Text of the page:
A finite subdivision rule for the 4-dimensional torus. These pictures need their orientation to be specified better.
A finite subdivision rule for the Borromean rings, with some subdivisions of the blue tile type.
A diagram displaying the known information about subdivision rules associated to 3-manifolds of various geometries.
1. Sol geometry cannot have a finite subdivision rule, because it is not almost convex with respect to any generating set. Thus, instead of showing a subdivision rule, we show a fundamental domain for a typical Sol manifold, to encourage the reader to try to construct a subdivision rule themselves and see where it goes wrong.
2. Nil geometry may or may not have a finite subdivision rules. As with Sol geometry, we show a fundamental domain for the quotient of Nil space by the integer Heisenberg group, to encourage people to experiment.
3. All manifolds in spherical geometry have eventually empty boundary, and the only possible subdivision on empty boundary is the empty subdivision.
4. Spherical cross Euclidean geometry manifolds have two boundary spheres, and must have eventually constant subdivision on each.
1. Euclidean geometry manifolds have polynomial growth, so no subdivision of any tile can contain more than one copy of itself, and the majority of tiles must eventually stop subdividing.
2. and 3. Hyperbolic cross Euclidean and SL2(R) geometries. These diagrams are the same on purpose, because these geometries are indistinguishable with respect to subdivision rules in a certain sense. They contain a circle corresponding to the circle at the boundary of hyperbolic 2-space, and the rest behaves like Euclidean space.
4. Hyperbolic 3-manifolds have conformal subdivision rules with combinatorial mesh approaching 0.
A finite subdivision rule for the 2-sphere cross a circle. The fundamental domain is a thickened sphere, and the universal cover is created by nesting these spheres inside of each other. The boundary is two spheres with no cell-structure, and subdivision does not change this, so the subdivision rule is the identity.
A finite subdivision rule associated to the 3-torus, a Euclidean 3-manifold. The universal cover is creating by stacking cubes. The subdivision complex depicted consists of the top and sides of a cube.
A finite subdivision rule associated to a hyperbolic surface crossed with a circle. Tiles are dodecahedral prisms with angles 2pi/3 on the vertical sides are pi/2 on the horizontal sides. The initial subdivision complex is the top and sides of a dodecahedron. Notice how the circle at infinity of the surface appears in the subdivision rule.
A finite subdivision rule associated to the right-angled dodecahedral 3-manifold. This is a conformal subdivision rule with combinatorial mesh approaching 0. Cannon, Floyd and Parry found a subdivision rule for this manifold earlier, as shown in http://www.math.vt.edu/people/floyd/subdivisionrules/gallery/gallery.html (where it is listed as "Dodecahedral subdivision rule").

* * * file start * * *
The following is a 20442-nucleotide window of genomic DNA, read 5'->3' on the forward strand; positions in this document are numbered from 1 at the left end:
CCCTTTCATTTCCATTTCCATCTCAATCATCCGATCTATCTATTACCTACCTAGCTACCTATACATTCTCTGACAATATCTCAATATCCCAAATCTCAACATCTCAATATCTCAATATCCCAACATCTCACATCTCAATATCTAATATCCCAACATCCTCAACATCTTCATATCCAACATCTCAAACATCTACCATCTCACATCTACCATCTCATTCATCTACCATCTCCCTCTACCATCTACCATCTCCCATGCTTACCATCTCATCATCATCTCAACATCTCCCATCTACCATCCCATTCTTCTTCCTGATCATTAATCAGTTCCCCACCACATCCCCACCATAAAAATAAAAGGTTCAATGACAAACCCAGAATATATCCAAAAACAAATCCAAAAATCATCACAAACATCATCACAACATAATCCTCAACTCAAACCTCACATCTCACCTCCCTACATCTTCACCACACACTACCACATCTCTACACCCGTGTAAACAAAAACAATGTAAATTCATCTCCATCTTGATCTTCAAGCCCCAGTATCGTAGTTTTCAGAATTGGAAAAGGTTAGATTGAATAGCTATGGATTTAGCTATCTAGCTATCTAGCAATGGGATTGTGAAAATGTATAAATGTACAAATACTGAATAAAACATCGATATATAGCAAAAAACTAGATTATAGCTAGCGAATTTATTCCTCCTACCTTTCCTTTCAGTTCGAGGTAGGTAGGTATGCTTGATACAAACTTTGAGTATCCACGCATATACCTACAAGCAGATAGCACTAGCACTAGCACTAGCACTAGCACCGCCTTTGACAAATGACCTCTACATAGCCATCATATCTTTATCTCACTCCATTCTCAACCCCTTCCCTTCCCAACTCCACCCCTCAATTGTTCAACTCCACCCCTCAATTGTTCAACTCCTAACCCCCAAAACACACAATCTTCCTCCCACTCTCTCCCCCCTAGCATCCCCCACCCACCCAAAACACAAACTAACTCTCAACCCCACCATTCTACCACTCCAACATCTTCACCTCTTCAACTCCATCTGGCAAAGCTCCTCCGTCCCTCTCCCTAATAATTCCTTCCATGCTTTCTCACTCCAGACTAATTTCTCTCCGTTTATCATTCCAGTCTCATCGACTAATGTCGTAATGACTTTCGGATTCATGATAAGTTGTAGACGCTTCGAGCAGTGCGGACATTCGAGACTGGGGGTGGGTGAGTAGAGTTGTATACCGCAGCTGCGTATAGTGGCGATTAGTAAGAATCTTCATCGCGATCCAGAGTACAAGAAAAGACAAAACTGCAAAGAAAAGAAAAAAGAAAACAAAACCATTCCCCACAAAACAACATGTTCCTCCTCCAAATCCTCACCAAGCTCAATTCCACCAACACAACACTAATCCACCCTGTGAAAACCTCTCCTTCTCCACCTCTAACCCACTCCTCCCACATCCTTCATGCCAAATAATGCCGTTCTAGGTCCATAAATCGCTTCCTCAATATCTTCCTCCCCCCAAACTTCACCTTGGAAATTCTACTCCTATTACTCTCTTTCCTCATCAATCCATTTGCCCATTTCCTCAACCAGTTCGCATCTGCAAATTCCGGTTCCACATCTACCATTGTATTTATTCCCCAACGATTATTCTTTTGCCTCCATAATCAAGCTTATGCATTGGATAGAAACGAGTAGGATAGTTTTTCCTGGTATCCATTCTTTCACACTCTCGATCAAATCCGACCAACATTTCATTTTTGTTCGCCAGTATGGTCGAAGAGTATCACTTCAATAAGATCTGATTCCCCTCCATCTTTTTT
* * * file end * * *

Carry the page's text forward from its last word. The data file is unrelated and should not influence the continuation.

A finite subdivision rule associated to the complement of a tubular neighborhood of the Hopf link. Blue faces correspond to the toroidal boundary of the tubular neighborhood. Notice how the number of tiles grows very slowly, and the white tiles (which represent elements of the fundamental group) grow only in one direction.
A finite subdivision rule with the same set-up as above, except now we are taking the complement of a tubular neighborhood of the trefoil knot. Again, blue tiles correspond to boundary and white tiles correspond to elements of the fundamental group. Here, the fibering of this knot can be seen: there is a hyperbolic direction (the vertical direction) where tiles subdivide to form a Cantor set, and a Euclidean direction (the horizontal direction) where tiles divided linearly.
This example is just like the previous two examples, except now we are looking at the complement of a neighborhood of the Borromean rings, a hyperbolic link complement. Notice how we have exponential growth in every direction.
1. Bounded growth of valence, as shown in the hexagonal replacement subdivision rule on the left,
2. Linear growth of valence, as shown in the subdivision rule in the middle associated to the Borromean rings' complement, and
3. Exponential growth of valence, as shown in barycentric subdivision on the right.
The `circles' about vertices (i.e. stars of vertices) in picture 2 will shrink away logarithmically, while those in picture 3 will not shrink away. Stars of vertices for picture 1 shrink quickly.
Examples of subdivision rules leading to nested rings, where each subdivides more tangentially than radially, an equal amount, or more radially.
The space at infinity for the subdivision rule associated to the 3-torus shown near the top of this page.
This was an experiment with blowing up vertices. If you take Cannon, Floyd and Parry's classic dodecahedral subdivision rule at http://www.math.vt.edu/people/floyd/subdivisionrules/gallery/gallery.html and replace each vertex in the middle with a square and those at the edges with triangles (so they meet up with squares) and then run subdivision like usual (with squares not subdividing), will those added square blow up, or shrink away? These pictures (and explicit calculations) show that they shrink away.